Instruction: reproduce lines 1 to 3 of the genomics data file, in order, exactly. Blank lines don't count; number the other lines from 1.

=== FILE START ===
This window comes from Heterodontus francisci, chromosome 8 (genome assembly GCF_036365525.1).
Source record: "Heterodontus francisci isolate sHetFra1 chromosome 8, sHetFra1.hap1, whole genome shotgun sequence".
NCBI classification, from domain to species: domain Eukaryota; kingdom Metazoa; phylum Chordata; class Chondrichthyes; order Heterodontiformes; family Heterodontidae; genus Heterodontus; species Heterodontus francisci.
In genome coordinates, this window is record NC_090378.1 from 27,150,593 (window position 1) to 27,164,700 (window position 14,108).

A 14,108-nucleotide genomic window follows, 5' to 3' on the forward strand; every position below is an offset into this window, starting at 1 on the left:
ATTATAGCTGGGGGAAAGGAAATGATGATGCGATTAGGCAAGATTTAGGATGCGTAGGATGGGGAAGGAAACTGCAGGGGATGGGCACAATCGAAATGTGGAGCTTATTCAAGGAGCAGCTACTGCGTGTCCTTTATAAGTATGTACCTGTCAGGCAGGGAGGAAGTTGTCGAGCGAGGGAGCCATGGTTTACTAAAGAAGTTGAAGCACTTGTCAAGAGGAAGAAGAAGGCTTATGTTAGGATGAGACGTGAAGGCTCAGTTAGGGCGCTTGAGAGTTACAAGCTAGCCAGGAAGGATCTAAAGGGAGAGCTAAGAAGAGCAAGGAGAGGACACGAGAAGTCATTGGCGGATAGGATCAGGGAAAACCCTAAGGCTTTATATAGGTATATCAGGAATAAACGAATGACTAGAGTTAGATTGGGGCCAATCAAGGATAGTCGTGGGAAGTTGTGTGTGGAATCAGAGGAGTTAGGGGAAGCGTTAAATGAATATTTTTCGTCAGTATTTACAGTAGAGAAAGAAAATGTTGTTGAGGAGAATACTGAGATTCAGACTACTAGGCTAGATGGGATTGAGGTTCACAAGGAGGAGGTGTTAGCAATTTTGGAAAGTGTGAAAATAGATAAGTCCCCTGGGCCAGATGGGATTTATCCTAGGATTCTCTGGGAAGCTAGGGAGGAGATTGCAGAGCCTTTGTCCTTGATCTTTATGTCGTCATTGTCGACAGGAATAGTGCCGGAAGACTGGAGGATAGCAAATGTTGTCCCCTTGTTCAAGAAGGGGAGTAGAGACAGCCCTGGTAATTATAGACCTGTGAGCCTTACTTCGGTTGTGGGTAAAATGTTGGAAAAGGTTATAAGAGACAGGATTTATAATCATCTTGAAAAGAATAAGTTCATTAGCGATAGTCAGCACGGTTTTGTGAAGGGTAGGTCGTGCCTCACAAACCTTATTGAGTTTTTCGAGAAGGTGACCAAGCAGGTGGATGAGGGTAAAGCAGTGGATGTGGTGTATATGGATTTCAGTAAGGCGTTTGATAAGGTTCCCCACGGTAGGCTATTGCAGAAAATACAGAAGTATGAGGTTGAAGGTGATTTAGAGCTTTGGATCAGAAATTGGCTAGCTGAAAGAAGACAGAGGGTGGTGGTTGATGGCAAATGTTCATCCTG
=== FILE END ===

This window comes from Heterodontus francisci, chromosome 8 (genome assembly GCF_036365525.1).
Source record: "Heterodontus francisci isolate sHetFra1 chromosome 8, sHetFra1.hap1, whole genome shotgun sequence".
NCBI classification, from domain to species: domain Eukaryota; kingdom Metazoa; phylum Chordata; class Chondrichthyes; order Heterodontiformes; family Heterodontidae; genus Heterodontus; species Heterodontus francisci.